Your nerves carry electrical signals throughout your body, helping you move, breathe, digest your food, and more. They also allow you to feel sensations.

Often, that’s a good thing. Your nerves let you enjoy the feeling of the warm sun on your skin, for example. They also warn you of harm through pain. If you put your hand on a hot stove, for example, your nerves register that heat and warn you by telling you that it hurts.

This all assumes your nerves are working properly. But they can get damaged, causing a condition called neuropathy.

This leads to symptoms ranging from tingling and numbness to outright pain. If you’re dealing with new, unpleasant sensations in your limbs, neuropathy could be to blame. Fortunately, we can help. Samantha Childers, DPMRicky Childers, DPM; and our team at North Central Texas Foot & Ankle specialize in treating neuropathy at our offices in Roanoke and Decatur, Texas.

We often see — and help — people with two kinds of neuropathy in particular. Let’s look at both of them.

Diabetic neuropathy

Consistently high blood sugar levels can damage your nerves, leading to a condition called diabetic neuropathy. Diabetes can cause several different types of neuropathy, but it often leads specifically to peripheral neuropathy. The National Institute of Diabetes and Digestive and Kidney Diseases estimates that peripheral neuropathy affects somewhere between one-third and one-half of people with diabetes.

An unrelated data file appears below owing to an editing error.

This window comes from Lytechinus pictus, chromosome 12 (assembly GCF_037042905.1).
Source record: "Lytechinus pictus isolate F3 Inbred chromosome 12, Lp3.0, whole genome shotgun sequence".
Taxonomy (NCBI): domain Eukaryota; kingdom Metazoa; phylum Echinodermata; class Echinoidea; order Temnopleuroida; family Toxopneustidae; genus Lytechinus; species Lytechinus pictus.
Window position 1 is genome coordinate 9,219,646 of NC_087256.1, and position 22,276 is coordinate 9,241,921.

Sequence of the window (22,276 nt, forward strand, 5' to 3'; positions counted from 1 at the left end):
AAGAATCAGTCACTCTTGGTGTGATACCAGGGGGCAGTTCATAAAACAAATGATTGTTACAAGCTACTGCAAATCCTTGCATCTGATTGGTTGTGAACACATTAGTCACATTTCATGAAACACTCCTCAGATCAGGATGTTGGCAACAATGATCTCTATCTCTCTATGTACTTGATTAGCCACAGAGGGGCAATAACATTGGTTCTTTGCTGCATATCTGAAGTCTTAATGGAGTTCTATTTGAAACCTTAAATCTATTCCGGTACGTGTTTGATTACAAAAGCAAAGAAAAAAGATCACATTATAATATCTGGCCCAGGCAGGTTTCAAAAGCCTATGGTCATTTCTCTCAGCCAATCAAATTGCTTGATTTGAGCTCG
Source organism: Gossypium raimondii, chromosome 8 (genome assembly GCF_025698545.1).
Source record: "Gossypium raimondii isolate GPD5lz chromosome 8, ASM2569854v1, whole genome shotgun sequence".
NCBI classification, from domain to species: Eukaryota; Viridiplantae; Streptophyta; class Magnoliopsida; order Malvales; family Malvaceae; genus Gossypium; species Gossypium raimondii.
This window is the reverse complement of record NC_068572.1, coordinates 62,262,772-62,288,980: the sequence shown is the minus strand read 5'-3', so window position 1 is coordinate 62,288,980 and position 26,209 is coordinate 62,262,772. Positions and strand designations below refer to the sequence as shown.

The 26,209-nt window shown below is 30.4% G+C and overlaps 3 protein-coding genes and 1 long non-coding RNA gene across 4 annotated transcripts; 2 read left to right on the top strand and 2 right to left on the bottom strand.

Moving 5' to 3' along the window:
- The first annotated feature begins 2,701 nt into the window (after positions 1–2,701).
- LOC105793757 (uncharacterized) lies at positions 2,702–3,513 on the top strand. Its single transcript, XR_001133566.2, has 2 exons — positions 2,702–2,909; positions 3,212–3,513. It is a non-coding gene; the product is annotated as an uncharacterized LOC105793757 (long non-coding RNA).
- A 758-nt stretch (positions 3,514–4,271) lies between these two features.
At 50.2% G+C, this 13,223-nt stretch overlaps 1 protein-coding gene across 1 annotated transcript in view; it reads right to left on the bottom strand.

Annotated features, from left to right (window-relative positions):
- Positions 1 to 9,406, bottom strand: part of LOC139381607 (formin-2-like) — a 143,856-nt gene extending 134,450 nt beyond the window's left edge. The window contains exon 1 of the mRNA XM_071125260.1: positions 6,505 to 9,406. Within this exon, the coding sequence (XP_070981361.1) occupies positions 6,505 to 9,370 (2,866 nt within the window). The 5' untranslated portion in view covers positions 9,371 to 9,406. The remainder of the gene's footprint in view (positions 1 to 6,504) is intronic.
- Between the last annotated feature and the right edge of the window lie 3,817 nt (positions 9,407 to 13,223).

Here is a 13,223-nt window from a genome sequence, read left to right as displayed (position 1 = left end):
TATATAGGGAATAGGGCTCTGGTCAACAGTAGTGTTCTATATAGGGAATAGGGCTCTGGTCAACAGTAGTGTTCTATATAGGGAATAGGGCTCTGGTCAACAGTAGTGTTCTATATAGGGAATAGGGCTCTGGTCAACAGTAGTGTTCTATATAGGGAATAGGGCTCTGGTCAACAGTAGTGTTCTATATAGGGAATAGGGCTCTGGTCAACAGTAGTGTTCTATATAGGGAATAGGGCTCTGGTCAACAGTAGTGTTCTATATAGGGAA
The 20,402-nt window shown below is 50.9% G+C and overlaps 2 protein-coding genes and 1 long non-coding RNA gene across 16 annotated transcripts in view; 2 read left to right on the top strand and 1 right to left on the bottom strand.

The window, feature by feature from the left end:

Peripheral neuropathy causes sensation changes in your extremities (usually, your legs and feet, but it can impact your hands and arms, too). In some cases, it can lead to loss of sensation.

Treatment options for diabetic neuropathy

Treating diabetic neuropathy starts with getting and keeping your blood sugar levels under control.

From there, it usually centers around managing any complications that stem from this condition. Loss of feeling in your feet can lead to diabetic ulcers, for example. With expertise in treating foot wounds, we can help you manage issues like these, protecting your feet from infection and serious complications that could require amputation.

Mechanical neuropathy

This type of neuropathy is caused by nerve compression in your lower back. Because the nerves in your spine play a role in sensation signaling for your entire system, this can lead to pain and muscle weakness throughout your body.

Treating options for mechanical neuropathy

Alleviating compression neuropathy usually means addressing the nerve causing the symptoms.

Dr. Ricky Childers is a member of the Association of Extremity Nerve Surgeons, which means he has expertise in finding the problem nerve and tailoring a solution for you. In some cases, that means surgery to address the entrapped nerve.

If you’ve been feeling new, uncomfortable sensations, particularly in your extremities, it could be neuropathy. To find out if that’s what’s to blame — and to get treatment tailored to bring you relief — call North Central Texas Foot & Ankle today or request an appointment online.

May 16th, 2024

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